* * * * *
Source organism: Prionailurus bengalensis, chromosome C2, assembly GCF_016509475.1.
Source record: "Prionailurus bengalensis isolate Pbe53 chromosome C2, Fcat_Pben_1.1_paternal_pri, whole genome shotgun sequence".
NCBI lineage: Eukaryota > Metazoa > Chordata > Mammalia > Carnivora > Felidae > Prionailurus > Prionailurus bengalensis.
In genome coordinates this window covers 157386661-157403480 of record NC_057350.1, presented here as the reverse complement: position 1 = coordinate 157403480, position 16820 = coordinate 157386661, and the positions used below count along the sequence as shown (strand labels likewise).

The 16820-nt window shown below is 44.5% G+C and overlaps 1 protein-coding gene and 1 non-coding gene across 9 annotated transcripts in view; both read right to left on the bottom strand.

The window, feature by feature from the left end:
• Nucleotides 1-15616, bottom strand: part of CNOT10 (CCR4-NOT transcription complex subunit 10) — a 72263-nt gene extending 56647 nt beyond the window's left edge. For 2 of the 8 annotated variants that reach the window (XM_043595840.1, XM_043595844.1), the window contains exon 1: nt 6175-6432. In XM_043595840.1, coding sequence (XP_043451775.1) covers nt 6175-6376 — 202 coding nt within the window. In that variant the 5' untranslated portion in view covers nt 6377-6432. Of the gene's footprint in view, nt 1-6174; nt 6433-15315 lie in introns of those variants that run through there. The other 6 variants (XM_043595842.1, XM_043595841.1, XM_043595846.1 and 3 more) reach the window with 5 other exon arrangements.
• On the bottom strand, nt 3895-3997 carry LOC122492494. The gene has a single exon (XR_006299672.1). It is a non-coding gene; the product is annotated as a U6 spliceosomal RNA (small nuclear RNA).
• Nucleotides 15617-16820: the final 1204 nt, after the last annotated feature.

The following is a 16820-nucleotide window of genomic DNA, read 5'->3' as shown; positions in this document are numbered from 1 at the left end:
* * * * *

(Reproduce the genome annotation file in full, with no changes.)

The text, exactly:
Source organism: Prionailurus bengalensis, chromosome C2, assembly GCF_016509475.1.
Source record: "Prionailurus bengalensis isolate Pbe53 chromosome C2, Fcat_Pben_1.1_paternal_pri, whole genome shotgun sequence".
NCBI lineage: Eukaryota > Metazoa > Chordata > Mammalia > Carnivora > Felidae > Prionailurus > Prionailurus bengalensis.
In genome coordinates this window covers 157386661-157403480 of record NC_057350.1, presented here as the reverse complement: position 1 = coordinate 157403480, position 16820 = coordinate 157386661, and the positions used below count along the sequence as shown (strand labels likewise).

The 16820-nt window shown below is 44.5% G+C and overlaps 1 protein-coding gene and 1 non-coding gene across 9 annotated transcripts in view; both read right to left on the bottom strand.

The window, feature by feature from the left end:
• Nucleotides 1-15616, bottom strand: part of CNOT10 (CCR4-NOT transcription complex subunit 10) — a 72263-nt gene extending 56647 nt beyond the window's left edge. For 2 of the 8 annotated variants that reach the window (XM_043595840.1, XM_043595844.1), the window contains exon 1: nt 6175-6432. In XM_043595840.1, coding sequence (XP_043451775.1) covers nt 6175-6376 — 202 coding nt within the window. In that variant the 5' untranslated portion in view covers nt 6377-6432. Of the gene's footprint in view, nt 1-6174; nt 6433-15315 lie in introns of those variants that run through there. The other 6 variants (XM_043595842.1, XM_043595841.1, XM_043595846.1 and 3 more) reach the window with 5 other exon arrangements.
• On the bottom strand, nt 3895-3997 carry LOC122492494. The gene has a single exon (XR_006299672.1). It is a non-coding gene; the product is annotated as a U6 spliceosomal RNA (small nuclear RNA).
• Nucleotides 15617-16820: the final 1204 nt, after the last annotated feature.

The following is a 16820-nucleotide window of genomic DNA, read 5'->3' as shown; positions in this document are numbered from 1 at the left end: